Saturday, December 31, 2005

Waiting for the New Year

(First, does anyone know how to get back to a normal format? I hat that it is now so wide, so hard to read. What did In accidentally do? Help!)

I have always thought that it is somehow wrong to wish time away. We are only given so much time on earth and to waste it wishing it were gone is at least a venial sin. But I cannot wait for this day to be over, gone, done, finished, because then 2005 will be over, never to return again.

I know I will still have to deal with the problems and repercussions of 2005 as  we move into 2006, but I can do that. (After all, I am Warrior Woman.) But this year has been worse than 2004, which was worse than 2003, the year I fell and my life spun off in to medical hell.

I have some hope for 2006. My house is clean and clutter free (or will be very soon), I am still losing weight, even as I add a variety of food to my diet . I miss all the good parts of my relationship with Rene terribly. But she  has only to get her stuff out of the basement, and she will be gone, and settled in her own home. (a good thing for her). And now I am free to dream into being the life I need to live. A renewed life of the Spirit. A Life centered around the feminine side of the godhead. A group of women who are also seeking Spirit My own space to become whatever is next.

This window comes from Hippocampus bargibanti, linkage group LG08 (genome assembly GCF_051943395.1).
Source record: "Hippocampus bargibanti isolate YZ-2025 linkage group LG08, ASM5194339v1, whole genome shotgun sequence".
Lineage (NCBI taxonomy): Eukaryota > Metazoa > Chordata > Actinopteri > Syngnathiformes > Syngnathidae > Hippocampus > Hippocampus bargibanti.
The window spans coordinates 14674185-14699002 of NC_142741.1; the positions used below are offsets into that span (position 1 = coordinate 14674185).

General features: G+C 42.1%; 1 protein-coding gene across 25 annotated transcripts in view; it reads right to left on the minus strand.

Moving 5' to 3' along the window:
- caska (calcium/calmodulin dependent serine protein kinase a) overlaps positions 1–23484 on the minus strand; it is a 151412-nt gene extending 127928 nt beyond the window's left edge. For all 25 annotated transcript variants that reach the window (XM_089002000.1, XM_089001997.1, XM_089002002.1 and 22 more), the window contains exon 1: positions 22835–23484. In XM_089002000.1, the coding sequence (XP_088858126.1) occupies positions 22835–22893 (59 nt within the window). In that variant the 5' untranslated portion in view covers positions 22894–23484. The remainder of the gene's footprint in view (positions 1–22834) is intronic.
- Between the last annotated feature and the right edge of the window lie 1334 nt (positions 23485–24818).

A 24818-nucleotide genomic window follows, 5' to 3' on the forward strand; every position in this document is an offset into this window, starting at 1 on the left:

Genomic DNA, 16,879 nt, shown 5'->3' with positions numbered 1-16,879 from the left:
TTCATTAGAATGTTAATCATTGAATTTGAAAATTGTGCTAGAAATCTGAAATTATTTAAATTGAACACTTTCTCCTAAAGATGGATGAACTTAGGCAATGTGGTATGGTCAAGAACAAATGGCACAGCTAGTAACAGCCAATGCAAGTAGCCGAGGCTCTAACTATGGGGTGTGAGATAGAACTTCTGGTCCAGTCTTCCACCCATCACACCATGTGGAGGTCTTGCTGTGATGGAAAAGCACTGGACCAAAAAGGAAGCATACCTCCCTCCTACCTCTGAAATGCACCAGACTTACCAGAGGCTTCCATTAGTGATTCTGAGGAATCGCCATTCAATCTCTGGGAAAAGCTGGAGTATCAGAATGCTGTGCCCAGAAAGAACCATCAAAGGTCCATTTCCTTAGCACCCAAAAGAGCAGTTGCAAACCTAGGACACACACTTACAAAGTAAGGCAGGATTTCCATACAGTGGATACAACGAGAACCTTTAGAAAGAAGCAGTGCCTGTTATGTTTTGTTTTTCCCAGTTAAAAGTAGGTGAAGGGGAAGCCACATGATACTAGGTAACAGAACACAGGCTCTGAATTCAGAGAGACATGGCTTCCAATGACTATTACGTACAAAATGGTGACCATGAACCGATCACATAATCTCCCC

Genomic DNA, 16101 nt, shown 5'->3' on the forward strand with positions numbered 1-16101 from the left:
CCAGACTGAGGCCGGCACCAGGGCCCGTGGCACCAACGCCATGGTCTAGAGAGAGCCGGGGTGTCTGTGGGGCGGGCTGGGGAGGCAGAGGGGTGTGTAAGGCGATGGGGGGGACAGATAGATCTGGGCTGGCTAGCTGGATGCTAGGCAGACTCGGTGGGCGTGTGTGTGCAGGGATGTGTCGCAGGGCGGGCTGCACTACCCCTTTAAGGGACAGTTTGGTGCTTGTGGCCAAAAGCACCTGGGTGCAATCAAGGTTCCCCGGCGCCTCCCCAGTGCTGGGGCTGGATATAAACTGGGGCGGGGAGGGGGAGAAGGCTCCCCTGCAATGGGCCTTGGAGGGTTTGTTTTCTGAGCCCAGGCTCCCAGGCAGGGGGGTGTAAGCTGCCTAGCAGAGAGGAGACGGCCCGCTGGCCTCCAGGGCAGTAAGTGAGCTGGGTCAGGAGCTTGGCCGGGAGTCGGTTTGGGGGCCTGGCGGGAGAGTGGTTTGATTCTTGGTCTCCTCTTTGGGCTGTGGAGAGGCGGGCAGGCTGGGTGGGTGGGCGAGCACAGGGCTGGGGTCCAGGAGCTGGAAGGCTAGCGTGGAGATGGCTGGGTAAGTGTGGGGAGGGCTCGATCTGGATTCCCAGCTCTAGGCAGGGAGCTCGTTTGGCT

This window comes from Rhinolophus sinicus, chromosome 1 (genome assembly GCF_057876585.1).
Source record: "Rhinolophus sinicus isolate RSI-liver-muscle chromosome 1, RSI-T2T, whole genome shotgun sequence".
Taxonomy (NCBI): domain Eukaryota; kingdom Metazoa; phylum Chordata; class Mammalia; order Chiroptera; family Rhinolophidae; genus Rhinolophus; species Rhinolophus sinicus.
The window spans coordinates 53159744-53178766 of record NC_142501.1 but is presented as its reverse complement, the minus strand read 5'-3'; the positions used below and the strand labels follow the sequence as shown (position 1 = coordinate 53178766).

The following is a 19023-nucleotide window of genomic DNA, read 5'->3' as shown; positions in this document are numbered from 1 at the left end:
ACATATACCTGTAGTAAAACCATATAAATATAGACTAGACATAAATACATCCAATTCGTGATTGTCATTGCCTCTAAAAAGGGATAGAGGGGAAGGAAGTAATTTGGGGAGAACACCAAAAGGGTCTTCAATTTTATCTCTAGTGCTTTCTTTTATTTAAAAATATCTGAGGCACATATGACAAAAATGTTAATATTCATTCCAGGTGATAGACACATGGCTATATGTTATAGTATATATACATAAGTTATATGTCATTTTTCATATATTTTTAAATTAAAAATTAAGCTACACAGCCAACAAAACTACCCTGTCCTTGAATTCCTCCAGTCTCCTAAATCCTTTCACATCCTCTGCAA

These are not New Year's resolutions, just what I hope to find to fill my life again, to give me courage to go on with the medical stuff, and confront my inner demons a little at a time. And maybe, in time, find joy again.

I wish you all a Happy New Year, and am reminded of an old friend who always gave up his New Year's Resolutions for Lent,  by which time they were way too burdensome to carry out!

Blessings, Margo

Saturday, December 24, 2005

Merry Christmas, Happy Hannakah

I wish you all a Joyful Christmas Day or Happy Hannakah.

I hope your family, biological or adopted, will be celebrating with you!

I pray for peace at thus time of joy over the birth of a Child so many years ago.

a Child born to tach peace and justice and minister to the poor and outcast.

Tomorrrow I will have Meg over for breakfast and present exchange.

Later I will go to Peggy's for a small Christmas dinner, then come home and nap.

It is a  sad time for me, But I am moving ahead and am grateful to God/ess.

May all feel the joy of the season deep in your hearts.

Love and Blessings, Margo

Wednesday, December 21, 2005

Cleaning House

                                                                                                                                                                                                                                                                                                                                                                                                                                                                                                                                                               I I am still alive and okay in Southeastern CT. Rene's departure was incredibly painful, and still leaves a big hole in my life, but I am glad she's gone. It feels as if I can breath differently now, live without the pressure we created as our marriage disintegrated. ( Of course, I must point out that despite our Ceremony of Commitment, and  14 years together it was not a "marriage" because gays and lesbians do not have all their civil rights yet, but that is a whole other entry)